The pituitary gland is a peanut-shaped gland in the brain, behind and between the eyes. Childhood pituitary tumors, although rare, do occur. Such tumors are usually benign, that is, non-cancerous. However, because the pituitary gland is very important in helping to regulate the hormones of the body, even a small disruption can have serious effects on mood, on the ability to focus and concentrate, as well as on growth and overall maturation. Pituitary tumors can also cause symptoms due to pressure on other parts of the brain and may cause headaches, dizziness, or problems with vision.

New diagnostic techniques and chemical assays or tests for specific hormones, as well as computerized imaging tools such as magnetic resonance tomography (MR) and computerized tomography (CT) are used to locate and diagnose pituitary tumors. Then microsurgery, radiation therapy, hormones, and/or drugs are used to treat pituitary tumors in children. The effects of some tumors can also often be improved by hormone replacement therapies. Scientists at the National Institutes of Health and others around the world are improving the diagnosis and therapy of pituitary tumors and learning about the molecular mechanisms that cause these tumors. There is also a constant search for genetic patterns and an on-going effort to develop new gene-based therapies to prevent or treat pituitary tumors.

The Pituitary Gland

The pituitary gland is called a master gland, one that coordinates signals for hormone production from the brain, the hypothalamus, and from other parts of the body This gland secretes a number of hormones that help control and respond to stress, affect brain functions, such as the ability to focus and pay attention, and go govern growth and sexual development, energy metabolism and the body's ability to defend itself.

Classification of Pituitary Tumors

Pituitary tumors that secrete hormones take the name of the hormone they secrete and the ending-oma. For instance, a tumor that secretes prolactin is called prolactinoma. Other pituitary tumors secreting corticotropin are termed corticotropinomas, and so on. Each of these tumors produces a characteristic syndrome in patients because of excessive hormone secretion. Tumors that do not secrete hormones can cause problems by interfering with the functioning of the pituitary gland and by causing pressure on other parts of the brain.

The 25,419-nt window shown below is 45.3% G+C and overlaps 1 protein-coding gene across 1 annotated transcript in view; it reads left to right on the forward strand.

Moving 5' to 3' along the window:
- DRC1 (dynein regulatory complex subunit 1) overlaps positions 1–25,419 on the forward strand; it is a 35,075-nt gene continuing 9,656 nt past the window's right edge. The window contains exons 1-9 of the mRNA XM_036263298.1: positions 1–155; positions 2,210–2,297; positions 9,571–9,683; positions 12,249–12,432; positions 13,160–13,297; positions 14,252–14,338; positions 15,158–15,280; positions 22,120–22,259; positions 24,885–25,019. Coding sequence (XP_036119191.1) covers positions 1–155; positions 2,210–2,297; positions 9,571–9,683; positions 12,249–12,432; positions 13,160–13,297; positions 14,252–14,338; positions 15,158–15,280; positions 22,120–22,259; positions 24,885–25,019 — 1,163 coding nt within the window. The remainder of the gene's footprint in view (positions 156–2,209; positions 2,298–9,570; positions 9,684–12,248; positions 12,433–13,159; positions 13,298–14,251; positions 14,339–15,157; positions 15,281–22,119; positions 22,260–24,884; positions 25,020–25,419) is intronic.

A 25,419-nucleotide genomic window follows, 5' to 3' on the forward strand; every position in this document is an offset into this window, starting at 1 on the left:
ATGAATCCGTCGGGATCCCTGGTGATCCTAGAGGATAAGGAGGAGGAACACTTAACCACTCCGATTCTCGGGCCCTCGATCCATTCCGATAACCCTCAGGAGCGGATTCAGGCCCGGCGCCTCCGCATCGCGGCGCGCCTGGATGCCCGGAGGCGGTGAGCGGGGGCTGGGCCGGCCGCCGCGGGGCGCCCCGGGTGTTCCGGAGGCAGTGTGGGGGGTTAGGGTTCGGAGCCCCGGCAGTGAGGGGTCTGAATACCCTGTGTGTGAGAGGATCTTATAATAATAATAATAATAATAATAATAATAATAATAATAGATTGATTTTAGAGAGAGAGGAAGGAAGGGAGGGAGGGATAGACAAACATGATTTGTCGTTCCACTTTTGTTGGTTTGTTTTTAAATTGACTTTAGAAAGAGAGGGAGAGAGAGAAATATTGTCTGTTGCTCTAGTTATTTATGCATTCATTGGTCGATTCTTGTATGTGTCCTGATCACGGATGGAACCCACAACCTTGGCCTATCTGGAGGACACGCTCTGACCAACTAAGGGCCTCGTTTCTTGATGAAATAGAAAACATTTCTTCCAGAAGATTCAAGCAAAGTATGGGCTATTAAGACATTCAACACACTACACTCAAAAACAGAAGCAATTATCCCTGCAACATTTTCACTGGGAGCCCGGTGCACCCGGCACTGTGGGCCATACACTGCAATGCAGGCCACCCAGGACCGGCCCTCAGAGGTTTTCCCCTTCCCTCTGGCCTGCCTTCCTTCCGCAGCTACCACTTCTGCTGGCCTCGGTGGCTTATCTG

In general, the symptoms seen with pituitary tumors are related to a disturbance in production of a specific hormone or group of hormones and relate to the role the hormones play in maintaining health and development. The symptoms of pituitary tumors vary depending on the size and location of the tumor and whether the tumor presses on other organs or affects the secretion of hormones. For instance, pituitary tumors may press on the optic nerve, causing problems with vision.

The symptoms of a pituitary tumor can range from simple common complaints such as listlessness or restlessness to more severe symptoms such as headaches, vomiting or dizziness. One problem in determining whether or not a tumor is present is that every child has minor and relatively unimportant symptoms such as restlessness or headaches from time to time. Of course, when more distressing signs or multiple symptoms are seen, parents and doctors search for an explanation and more precise tests are recommended.

In older children or adolescents, other signs may be seen including problems with normal growth and development. For instance, sometimes young girls or boys, under age 9, experience a very early puberty, referred to as precocious puberty. This is caused by tumors that secrete luteinizing hormone (LH). Girls may develop breasts, have pubic hair, and begin menstruation. Boys may find their genitals enlarging and facial and pubic hair beginning to grow. Tumors that secrete follicle stimulating hormone (FSH), in contrast, can retard sexual development in both sexes and stunt growth.

If the tumor limits the secretion of gonadotropin, it can affect the development and functioning of the ovaries and testes. Adolescent boys may fail to enter puberty or may lose facial or pubic hair and notice an effect on their genital size. Adolescent girls may also fail to enter puberty or may find their breasts ' smaller, some loss of pubic hair, and perhaps an interruption of menstruation.
Where secretion of adrenocorticotropic hormone (ACTH) is low, the child can experience low blood sugar, fatigue, and low blood pressure, which can cause dizziness when standing. On the other hand, with pituitary tumors that secrete ACTH, a variety of problems can result. These include stunted growth, delayed or stopped puberty, weight gain, acne, purple streaks in the skin, a round red face, and a bulge of fat on the back of or below the neck. These tumors can also cause weakness, depression, or forgetfulness and trigger a sudden complete or partial loss of vision.